In their first meeting since the publication of a local newspaper report that questioned the integrity of Psychology Prof. John Hagen’s courses, members of the Senate Advisory Committee on University Affairs expressed interest in investigating the classes more closely.

The series of articles in The Ann Arbor News claimed that University advisers have pushed student-athletes toward Hagen’s independent study courses. According to the articles, these courses were graded loosely and required small amounts of coursework.

Many members of SACUA, the executive arm of the University’s primary faculty body, supported Hagen’s teaching methods.

Not all SACUA members, though, were convinced by Vice Provost Philip Hanlon, who contended that there was no basis for the concern surrounding Hagen’s courses.

“There is no higher priority than the academic success of our students,” Hanlon said. He added that the University had investigated the professor twice before the newspaper published the series.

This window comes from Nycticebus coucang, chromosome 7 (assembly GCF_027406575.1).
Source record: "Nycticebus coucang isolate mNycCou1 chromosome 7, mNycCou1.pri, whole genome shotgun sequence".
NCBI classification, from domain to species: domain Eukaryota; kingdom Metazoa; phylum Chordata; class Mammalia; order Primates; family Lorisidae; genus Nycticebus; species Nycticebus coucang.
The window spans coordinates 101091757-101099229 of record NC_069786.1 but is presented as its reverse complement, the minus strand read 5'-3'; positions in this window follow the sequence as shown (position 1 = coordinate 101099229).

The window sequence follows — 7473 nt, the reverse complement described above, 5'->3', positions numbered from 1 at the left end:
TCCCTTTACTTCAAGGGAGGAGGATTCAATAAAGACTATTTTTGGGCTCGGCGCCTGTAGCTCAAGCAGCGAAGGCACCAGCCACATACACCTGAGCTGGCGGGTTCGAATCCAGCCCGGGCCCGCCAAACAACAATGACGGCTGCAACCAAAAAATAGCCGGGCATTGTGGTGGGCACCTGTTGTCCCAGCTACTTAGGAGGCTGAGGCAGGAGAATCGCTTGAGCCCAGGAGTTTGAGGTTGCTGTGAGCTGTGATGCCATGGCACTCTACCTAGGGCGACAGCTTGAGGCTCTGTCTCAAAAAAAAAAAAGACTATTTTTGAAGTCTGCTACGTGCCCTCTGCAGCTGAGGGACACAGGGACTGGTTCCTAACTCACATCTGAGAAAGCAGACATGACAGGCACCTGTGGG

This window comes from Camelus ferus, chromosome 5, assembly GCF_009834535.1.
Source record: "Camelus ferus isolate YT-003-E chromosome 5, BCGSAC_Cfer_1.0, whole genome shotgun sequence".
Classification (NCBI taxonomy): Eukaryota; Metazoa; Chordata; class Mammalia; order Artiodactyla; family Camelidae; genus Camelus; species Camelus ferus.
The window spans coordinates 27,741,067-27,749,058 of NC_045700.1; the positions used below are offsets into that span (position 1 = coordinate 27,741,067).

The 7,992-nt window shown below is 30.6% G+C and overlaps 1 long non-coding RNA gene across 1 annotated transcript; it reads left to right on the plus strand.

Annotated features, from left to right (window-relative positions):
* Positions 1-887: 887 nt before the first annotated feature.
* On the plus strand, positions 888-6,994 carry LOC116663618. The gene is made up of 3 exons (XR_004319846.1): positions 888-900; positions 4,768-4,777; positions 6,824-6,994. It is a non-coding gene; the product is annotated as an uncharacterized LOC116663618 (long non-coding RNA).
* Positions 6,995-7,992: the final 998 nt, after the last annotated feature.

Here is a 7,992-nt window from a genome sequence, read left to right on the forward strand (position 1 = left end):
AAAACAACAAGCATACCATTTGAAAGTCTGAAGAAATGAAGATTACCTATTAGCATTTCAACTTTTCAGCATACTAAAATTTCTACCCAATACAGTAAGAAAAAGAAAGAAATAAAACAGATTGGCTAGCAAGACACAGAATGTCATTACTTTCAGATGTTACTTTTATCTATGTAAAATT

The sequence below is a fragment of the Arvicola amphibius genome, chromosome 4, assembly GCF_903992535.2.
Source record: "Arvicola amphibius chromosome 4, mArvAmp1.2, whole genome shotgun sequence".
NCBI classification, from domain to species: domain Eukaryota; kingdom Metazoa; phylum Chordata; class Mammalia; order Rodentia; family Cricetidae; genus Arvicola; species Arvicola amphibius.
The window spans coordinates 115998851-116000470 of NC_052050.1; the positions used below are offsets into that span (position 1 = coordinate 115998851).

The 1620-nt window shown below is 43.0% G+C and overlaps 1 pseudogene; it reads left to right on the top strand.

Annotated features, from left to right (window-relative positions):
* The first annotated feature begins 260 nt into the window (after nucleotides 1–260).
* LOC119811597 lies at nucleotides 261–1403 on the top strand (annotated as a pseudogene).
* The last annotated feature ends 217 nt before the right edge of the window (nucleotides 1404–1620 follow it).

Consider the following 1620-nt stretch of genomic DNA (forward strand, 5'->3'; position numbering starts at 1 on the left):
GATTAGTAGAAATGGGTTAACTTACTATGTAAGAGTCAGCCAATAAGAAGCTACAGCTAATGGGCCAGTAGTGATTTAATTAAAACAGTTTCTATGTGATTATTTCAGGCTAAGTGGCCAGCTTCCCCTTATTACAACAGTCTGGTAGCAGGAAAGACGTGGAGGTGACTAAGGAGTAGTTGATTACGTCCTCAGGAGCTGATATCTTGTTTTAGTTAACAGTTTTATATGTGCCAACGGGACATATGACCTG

After discussing the findings, some SACUA members were still looking for answers.

When SACUA members Physics Prof. Keith Riles and Law Prof. Richard Friedman asked Hanlon to address specific inaccuracies from the articles, Hanlon didn’t raise any.

“I would prefer to present the facts I know,” Hanlon said.

He eventually agreed to discuss the details of Hagen’s case in a follow-up meeting.

The series said Hagen taught 294 independent study courses between Fall 2004 and Fall 2007 – 251 of them were with student-athletes. At yesterday’s meeting, Hanlon said the average psychology professor teaches about 25 independent study courses per year.

When asked about the degree of difficulty in Hagen’s courses, Hanlon said University faculty have academic freedom over the content and teaching methods of their courses.

He said that the University “did not want to lay down direction on how courses had to be taught.”

“We feel that the types of content and learning styles are very different,” he said.

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